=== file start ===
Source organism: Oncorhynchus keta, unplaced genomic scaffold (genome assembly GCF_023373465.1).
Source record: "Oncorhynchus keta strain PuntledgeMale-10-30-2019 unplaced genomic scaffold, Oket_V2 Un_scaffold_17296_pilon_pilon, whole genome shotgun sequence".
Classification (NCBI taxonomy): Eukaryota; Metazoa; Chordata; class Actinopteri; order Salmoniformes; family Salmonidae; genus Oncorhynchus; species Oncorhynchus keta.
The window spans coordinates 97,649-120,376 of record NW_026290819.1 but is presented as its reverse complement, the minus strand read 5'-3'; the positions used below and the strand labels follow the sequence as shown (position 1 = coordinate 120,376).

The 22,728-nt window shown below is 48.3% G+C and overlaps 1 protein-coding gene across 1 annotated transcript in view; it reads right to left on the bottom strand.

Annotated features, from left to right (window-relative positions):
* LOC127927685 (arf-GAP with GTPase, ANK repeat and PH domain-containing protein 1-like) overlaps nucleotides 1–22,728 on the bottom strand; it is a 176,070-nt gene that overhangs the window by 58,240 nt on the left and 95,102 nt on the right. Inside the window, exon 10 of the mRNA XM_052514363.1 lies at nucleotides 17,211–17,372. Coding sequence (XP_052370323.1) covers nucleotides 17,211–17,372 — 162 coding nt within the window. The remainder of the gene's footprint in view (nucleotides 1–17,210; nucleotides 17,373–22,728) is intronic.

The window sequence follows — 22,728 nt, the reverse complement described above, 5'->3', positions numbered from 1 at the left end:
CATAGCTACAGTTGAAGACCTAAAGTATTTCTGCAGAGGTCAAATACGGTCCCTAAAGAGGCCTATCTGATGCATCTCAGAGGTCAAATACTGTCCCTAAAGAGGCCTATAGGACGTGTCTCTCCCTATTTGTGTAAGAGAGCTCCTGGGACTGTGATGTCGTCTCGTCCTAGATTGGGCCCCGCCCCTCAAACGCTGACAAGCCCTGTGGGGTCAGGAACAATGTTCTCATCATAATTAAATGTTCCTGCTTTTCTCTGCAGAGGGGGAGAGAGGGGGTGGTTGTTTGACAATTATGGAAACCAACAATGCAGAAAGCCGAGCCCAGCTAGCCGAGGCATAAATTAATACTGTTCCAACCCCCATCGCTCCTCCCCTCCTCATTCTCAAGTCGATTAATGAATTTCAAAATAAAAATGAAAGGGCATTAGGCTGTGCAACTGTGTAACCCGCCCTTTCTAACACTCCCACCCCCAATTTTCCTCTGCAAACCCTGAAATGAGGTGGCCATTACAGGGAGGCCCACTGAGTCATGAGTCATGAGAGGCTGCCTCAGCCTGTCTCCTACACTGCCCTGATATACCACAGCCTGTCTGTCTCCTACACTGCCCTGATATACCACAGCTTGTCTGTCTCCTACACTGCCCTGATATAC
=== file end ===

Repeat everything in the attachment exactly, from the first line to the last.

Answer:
Source organism: Oncorhynchus keta, unplaced genomic scaffold (genome assembly GCF_023373465.1).
Source record: "Oncorhynchus keta strain PuntledgeMale-10-30-2019 unplaced genomic scaffold, Oket_V2 Un_scaffold_17296_pilon_pilon, whole genome shotgun sequence".
Classification (NCBI taxonomy): Eukaryota; Metazoa; Chordata; class Actinopteri; order Salmoniformes; family Salmonidae; genus Oncorhynchus; species Oncorhynchus keta.
The window spans coordinates 97,649-120,376 of record NW_026290819.1 but is presented as its reverse complement, the minus strand read 5'-3'; the positions used below and the strand labels follow the sequence as shown (position 1 = coordinate 120,376).

The 22,728-nt window shown below is 48.3% G+C and overlaps 1 protein-coding gene across 1 annotated transcript in view; it reads right to left on the bottom strand.

Annotated features, from left to right (window-relative positions):
* LOC127927685 (arf-GAP with GTPase, ANK repeat and PH domain-containing protein 1-like) overlaps nucleotides 1–22,728 on the bottom strand; it is a 176,070-nt gene that overhangs the window by 58,240 nt on the left and 95,102 nt on the right. Inside the window, exon 10 of the mRNA XM_052514363.1 lies at nucleotides 17,211–17,372. Coding sequence (XP_052370323.1) covers nucleotides 17,211–17,372 — 162 coding nt within the window. The remainder of the gene's footprint in view (nucleotides 1–17,210; nucleotides 17,373–22,728) is intronic.

The window sequence follows — 22,728 nt, the reverse complement described above, 5'->3', positions numbered from 1 at the left end:
CATAGCTACAGTTGAAGACCTAAAGTATTTCTGCAGAGGTCAAATACGGTCCCTAAAGAGGCCTATCTGATGCATCTCAGAGGTCAAATACTGTCCCTAAAGAGGCCTATAGGACGTGTCTCTCCCTATTTGTGTAAGAGAGCTCCTGGGACTGTGATGTCGTCTCGTCCTAGATTGGGCCCCGCCCCTCAAACGCTGACAAGCCCTGTGGGGTCAGGAACAATGTTCTCATCATAATTAAATGTTCCTGCTTTTCTCTGCAGAGGGGGAGAGAGGGGGTGGTTGTTTGACAATTATGGAAACCAACAATGCAGAAAGCCGAGCCCAGCTAGCCGAGGCATAAATTAATACTGTTCCAACCCCCATCGCTCCTCCCCTCCTCATTCTCAAGTCGATTAATGAATTTCAAAATAAAAATGAAAGGGCATTAGGCTGTGCAACTGTGTAACCCGCCCTTTCTAACACTCCCACCCCCAATTTTCCTCTGCAAACCCTGAAATGAGGTGGCCATTACAGGGAGGCCCACTGAGTCATGAGTCATGAGAGGCTGCCTCAGCCTGTCTCCTACACTGCCCTGATATACCACAGCCTGTCTGTCTCCTACACTGCCCTGATATACCACAGCTTGTCTGTCTCCTACACTGCCCTGATATAC